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Cybersecurity Guidance for Employee Benefit Plans

Data breaches are becoming more frequent and are affecting businesses worldwide, especially those with valuable data stored online. It is no wonder, then, that employee benefit plans (EBPs) are prime targets for cybercriminals. Not only do EBPs operate in an electronic environment that shares employee information with multiple third parties, but their systems maintain sensitive employee data, including personally identifiable information, electronic protected health information, participant enrollment data, individual account balances, direct deposit information, compensation, and other financial information. This information is extremely vulnerable to cybercriminals who could gain access to employee accounts online in an attempt to request loans and distributions or access participant and/or sponsor contributions.

EBP Cybersecurity Recommendations

To address these risks, the DOL has provided updated guidance for ERISA-regulated plan sponsors and plan fiduciaries, since these parties have an obligation to ensure proper mitigation of cybersecurity risks for their EBPs. The following are the recommended best practices.

Develop a formal, well-documented cybersecurity program.

A well-designed cybersecurity program will protect the EBP’s infrastructure, information systems, and the information in the systems from unauthorized access, use, or other malicious acts. It will also establish strong security policies, procedures, guidelines, and standards, which should be documented, approved by senior management, reviewed annually, and communicated to participants

Engage an independent auditor to perform a security control assessment.

The findings/final report should focus on existing risks, vulnerabilities, and weaknesses. System and Organization Controls (SOC) examinations and penetration testing summaries should also be requested.

Clearly define and assign information security roles and responsibilities.

For a cybersecurity program to be effective, it must be managed and carried out by organizational leaders with sufficient experience and knowledge to establish and maintain the vision, strategy, and operation of the program.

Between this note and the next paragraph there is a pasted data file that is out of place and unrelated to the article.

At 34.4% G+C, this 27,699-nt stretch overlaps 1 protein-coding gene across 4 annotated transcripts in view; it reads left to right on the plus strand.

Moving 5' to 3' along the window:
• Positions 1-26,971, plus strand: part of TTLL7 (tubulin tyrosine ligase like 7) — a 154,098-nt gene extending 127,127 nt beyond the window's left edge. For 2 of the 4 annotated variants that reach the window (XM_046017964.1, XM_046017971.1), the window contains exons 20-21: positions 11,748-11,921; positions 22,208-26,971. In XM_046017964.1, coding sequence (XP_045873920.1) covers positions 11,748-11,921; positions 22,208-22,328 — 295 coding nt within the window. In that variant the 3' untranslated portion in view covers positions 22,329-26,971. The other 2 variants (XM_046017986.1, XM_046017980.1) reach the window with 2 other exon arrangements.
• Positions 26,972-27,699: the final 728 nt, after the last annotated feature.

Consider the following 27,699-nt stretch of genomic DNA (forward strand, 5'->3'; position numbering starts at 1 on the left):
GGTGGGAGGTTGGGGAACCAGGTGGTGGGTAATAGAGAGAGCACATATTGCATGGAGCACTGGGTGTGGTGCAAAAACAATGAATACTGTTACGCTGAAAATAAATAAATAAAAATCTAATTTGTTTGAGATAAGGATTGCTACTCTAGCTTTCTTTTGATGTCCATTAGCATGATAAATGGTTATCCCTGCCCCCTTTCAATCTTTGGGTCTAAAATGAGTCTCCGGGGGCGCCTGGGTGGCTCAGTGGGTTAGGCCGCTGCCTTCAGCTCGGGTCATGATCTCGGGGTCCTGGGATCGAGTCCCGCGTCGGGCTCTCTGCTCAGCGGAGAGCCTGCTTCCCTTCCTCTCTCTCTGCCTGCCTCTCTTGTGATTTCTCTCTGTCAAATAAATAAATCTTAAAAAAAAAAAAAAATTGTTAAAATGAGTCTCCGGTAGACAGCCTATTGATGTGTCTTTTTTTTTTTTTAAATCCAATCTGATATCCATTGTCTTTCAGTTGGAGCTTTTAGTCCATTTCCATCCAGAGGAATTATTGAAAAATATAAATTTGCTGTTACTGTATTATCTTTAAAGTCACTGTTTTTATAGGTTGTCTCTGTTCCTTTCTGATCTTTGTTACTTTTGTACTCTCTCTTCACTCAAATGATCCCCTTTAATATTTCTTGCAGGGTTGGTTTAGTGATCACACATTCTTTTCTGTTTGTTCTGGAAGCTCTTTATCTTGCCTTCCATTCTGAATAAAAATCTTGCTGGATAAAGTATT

Ensure any assets or data stored in a cloud or managed by a third-party service provider are subject to appropriate security reviews and independent security assessments.

Fiduciaries should review security plans and procedures with service providers (hosted in the cloud or with a third party) to ensure appropriate controls are in place for protecting plan data.

Develop a business resiliency program that addresses business continuity, disaster recovery, and incident response.

The program should be periodically reviewed and updated to reflect the organization’s current operational and technology environment.

Conduct annual cybersecurity awareness training.

Since identity theft is a leading cause of fraudulent distributions for EBPs, it should be considered a key topic of training with an emphasis on current trends to exploit unauthorized access to systems. EBP personnel should always beware of individuals falsely posing as authorized plan officials, fiduciaries, participants, or beneficiaries.

Encrypt sensitive data when stored and in transit.

Ensure the proper protection of plan data through strong encryption standards. Data encryption can protect nonpublic information to safeguard the confidentiality and integrity of the data at rest or in transit.

Perform annual risk assessments.

A risk assessment should identify threats, establish and review controls, mitigate remaining risks, and be monitored and updated annually.

Establish strong access control procedures.

Secure access control uses policies that verify users are who they claim to be and ensures appropriate control access levels are granted to users. Most EBPs use an online portal for participants to access their benefits. Without strong access control procedures, EBP participants’ retirement accounts could be misappropriated due to unauthorized access.

Implement and manage a secure system development life cycle (SDLC) program.

Ensure procedures, guidelines, and standards for developing in-house applications are secure. This may include activities such as penetration testing, code review, and architecture analysis.

Implement strong technical controls in accordance with best security practices.

Deploy and secure information systems that interact with plan data, including routine security updates and system hardening standards.

Appropriately respond to any past cybersecurity incidents.

Review ability and effectiveness of responding to a cybersecurity incident or breach. In addition, review contracts to ensure data breach notification responsibilities are defined and processes exist for meeting obligations.

In summary, ERISA-covered EBPs often hold millions of dollars or more in assets and maintain personal data on participants, which can make them tempting targets for cybercriminals. Plan sponsors, fiduciaries, and service providers play a critical function in reviewing cybersecurity roles and ensuring participant data is secure.

Please contact us if you have questions about the information outlined above, our seasoned and experienced employee benefit plan professionals are here to help. You can also learn more about our Employee Benefit Plan Audit services by visiting our website.

About the Author

Steph Kramer

Steph joined McKonly & Asbury in 2016 and is currently a Manager in the firm’s Audit & Assurance Segment. Steph audits a broad spectrum of employee benefit plans, including 401(k), 403(b), retirement, profit sharing, health and… Read more

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